A decoction is also water based, but it’s done by gently simmering the herb in boiling water. This method is used for tougher plant parts, such as roots, barks and seeds.
Powders: What are they good for?
Usually when people think of tea they think of the leaves and flowers of the plant in a cup of hot water. However, there are certain herbs that are better made into an infusion using the powdered form. For example, some herbs are rich in volatile oils that are medicinally useful and when boiled will evaporate and be lost. Valerian root is an example of a woody part that would be better ground to powder and prepared as an infusion. The preparation method usually depends on the use of the herb. This is why it is important to consult with a trained practitioner because they can help you select the most appropriate herb and preparation method based on your particular health concerns.
Note: This presentation is not meant to replace the advice of a trained practitioner. In order to formulate a proper treatment plan, you should consult with your Naturopathic Doctor or other health care provider.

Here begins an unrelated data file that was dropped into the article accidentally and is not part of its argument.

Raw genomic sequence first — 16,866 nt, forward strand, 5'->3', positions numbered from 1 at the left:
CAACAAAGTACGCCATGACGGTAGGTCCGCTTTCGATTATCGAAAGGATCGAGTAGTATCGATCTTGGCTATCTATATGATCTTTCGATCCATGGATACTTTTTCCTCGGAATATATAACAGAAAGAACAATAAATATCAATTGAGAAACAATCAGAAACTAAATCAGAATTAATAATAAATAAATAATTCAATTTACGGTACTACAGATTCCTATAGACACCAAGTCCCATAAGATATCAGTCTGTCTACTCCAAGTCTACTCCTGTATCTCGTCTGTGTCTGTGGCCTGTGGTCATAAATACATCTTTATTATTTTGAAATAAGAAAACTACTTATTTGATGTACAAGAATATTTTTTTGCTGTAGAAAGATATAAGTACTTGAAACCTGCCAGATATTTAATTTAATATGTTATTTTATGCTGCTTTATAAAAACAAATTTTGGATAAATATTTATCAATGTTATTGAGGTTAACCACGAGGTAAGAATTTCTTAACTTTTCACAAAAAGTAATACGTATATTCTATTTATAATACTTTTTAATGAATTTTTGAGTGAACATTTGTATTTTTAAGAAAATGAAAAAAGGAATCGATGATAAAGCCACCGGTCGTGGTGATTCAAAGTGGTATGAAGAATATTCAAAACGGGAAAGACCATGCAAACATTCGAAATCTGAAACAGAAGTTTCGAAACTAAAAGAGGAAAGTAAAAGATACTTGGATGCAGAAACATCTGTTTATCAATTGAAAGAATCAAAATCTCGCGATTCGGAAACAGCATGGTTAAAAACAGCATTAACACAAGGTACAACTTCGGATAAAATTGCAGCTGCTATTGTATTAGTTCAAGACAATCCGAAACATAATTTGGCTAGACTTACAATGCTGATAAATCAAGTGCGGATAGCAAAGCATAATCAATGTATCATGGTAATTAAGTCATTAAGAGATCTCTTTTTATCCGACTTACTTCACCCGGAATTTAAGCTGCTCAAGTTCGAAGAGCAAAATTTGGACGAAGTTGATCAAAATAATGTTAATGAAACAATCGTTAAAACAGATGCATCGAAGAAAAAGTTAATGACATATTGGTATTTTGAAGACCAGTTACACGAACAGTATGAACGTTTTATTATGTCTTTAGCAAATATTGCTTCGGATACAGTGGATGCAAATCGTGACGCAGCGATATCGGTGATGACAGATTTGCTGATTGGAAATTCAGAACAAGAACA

Center for Disease Control and Prevention. (2013). Seasonal Influenza: Key Facts about Influenza (Flu) & Flu Vaccine. http://www.cdc.gov/flu/keyfacts.htm
Hoffmann, D. (2003). Medical Herbalism: The Formulation and Preparation of Herbal Medicines. Healing Arts Press. Print.
Jefferson et al. (2013). Vaccines to prevent influenza in health adults. http://summaries.cochrane.org/CD001269/vaccines-to-prevent-influenza-in-healthy-adults.
Ontario Association of Naturopathic Doctors. (2013). Staying Healthy in Cold and Flu Season. http://www.oand.org/staying-healthy-in-cold-and-flu-season/
Public Health Agency of Canada. (Nov 2, 2013). Flu Watch: Influenza/ILI Activity (geographic spread). http://www.phac-aspc.gc.ca/fluwatch/13-14/w44_13/pdf/fw2013-44-eng.pdf
What Can We Do About It?
Keeping this in mind, what can we do to change this for the better? We can’t eliminate stress altogether, a little bit of stress is a good thing. However, the problem starts when this crosses over into distress, when stress is no longer tolerable or manageable. This is when we need to put strategies in place that help to minimize the experience of negative stress.